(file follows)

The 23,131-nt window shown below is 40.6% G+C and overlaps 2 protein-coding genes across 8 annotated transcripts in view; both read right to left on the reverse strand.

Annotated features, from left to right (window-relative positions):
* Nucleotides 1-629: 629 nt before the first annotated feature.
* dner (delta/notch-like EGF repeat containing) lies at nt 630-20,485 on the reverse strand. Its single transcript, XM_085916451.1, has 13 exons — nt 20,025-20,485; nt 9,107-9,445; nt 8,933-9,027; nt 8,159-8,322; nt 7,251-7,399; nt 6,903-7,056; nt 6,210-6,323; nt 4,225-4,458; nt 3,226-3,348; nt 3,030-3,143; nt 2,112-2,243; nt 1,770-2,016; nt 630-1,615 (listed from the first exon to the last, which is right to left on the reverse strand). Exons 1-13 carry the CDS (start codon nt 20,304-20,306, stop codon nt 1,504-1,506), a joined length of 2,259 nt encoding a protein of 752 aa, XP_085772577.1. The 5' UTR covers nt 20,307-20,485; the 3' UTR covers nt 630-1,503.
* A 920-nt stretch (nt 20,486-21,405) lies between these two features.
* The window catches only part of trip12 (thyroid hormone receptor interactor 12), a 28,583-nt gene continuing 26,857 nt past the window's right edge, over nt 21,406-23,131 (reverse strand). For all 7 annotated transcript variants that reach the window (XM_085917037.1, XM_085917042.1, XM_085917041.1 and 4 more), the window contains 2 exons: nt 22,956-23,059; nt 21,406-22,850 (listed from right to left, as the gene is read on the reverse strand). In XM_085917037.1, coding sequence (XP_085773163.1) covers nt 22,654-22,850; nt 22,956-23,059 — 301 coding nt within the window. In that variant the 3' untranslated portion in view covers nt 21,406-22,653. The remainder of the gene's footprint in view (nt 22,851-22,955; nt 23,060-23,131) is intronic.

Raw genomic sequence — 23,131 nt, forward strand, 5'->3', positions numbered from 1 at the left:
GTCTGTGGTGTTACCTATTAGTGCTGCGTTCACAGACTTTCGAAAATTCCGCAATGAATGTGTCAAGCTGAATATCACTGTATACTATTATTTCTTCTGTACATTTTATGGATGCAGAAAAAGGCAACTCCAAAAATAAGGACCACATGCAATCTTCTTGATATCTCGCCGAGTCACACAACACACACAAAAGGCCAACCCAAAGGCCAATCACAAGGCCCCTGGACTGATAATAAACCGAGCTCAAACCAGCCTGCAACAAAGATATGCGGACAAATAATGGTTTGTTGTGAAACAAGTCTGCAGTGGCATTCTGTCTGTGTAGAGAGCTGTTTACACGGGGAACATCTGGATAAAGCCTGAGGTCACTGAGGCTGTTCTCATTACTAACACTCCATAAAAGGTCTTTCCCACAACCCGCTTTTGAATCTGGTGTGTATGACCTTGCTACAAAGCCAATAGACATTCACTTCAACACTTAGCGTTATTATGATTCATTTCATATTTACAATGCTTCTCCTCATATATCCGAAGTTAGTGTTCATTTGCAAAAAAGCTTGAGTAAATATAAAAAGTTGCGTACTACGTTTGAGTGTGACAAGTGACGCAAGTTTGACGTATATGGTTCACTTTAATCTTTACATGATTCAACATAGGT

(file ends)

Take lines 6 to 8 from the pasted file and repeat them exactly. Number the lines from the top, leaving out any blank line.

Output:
* The window catches only part of trip12 (thyroid hormone receptor interactor 12), a 28,583-nt gene continuing 26,857 nt past the window's right edge, over nt 21,406-23,131 (reverse strand). For all 7 annotated transcript variants that reach the window (XM_085917037.1, XM_085917042.1, XM_085917041.1 and 4 more), the window contains 2 exons: nt 22,956-23,059; nt 21,406-22,850 (listed from right to left, as the gene is read on the reverse strand). In XM_085917037.1, coding sequence (XP_085773163.1) covers nt 22,654-22,850; nt 22,956-23,059 — 301 coding nt within the window. In that variant the 3' untranslated portion in view covers nt 21,406-22,653. The remainder of the gene's footprint in view (nt 22,851-22,955; nt 23,060-23,131) is intronic.

Raw genomic sequence — 23,131 nt, forward strand, 5'->3', positions numbered from 1 at the left:
GTCTGTGGTGTTACCTATTAGTGCTGCGTTCACAGACTTTCGAAAATTCCGCAATGAATGTGTCAAGCTGAATATCACTGTATACTATTATTTCTTCTGTACATTTTATGGATGCAGAAAAAGGCAACTCCAAAAATAAGGACCACATGCAATCTTCTTGATATCTCGCCGAGTCACACAACACACACAAAAGGCCAACCCAAAGGCCAATCACAAGGCCCCTGGACTGATAATAAACCGAGCTCAAACCAGCCTGCAACAAAGATATGCGGACAAATAATGGTTTGTTGTGAAACAAGTCTGCAGTGGCATTCTGTCTGTGTAGAGAGCTGTTTACACGGGGAACATCTGGATAAAGCCTGAGGTCACTGAGGCTGTTCTCATTACTAACACTCCATAAAAGGTCTTTCCCACAACCCGCTTTTGAATCTGGTGTGTATGACCTTGCTACAAAGCCAATAGACATTCACTTCAACACTTAGCGTTATTATGATTCATTTCATATTTACAATGCTTCTCCTCATATATCCGAAGTTAGTGTTCATTTGCAAAAAAGCTTGAGTAAATATAAAAAGTTGCGTACTACGTTTGAGTGTGACAAGTGACGCAAGTTTGACGTATATGGTTCACTTTAATCTTTACATGATTCAACATAGGT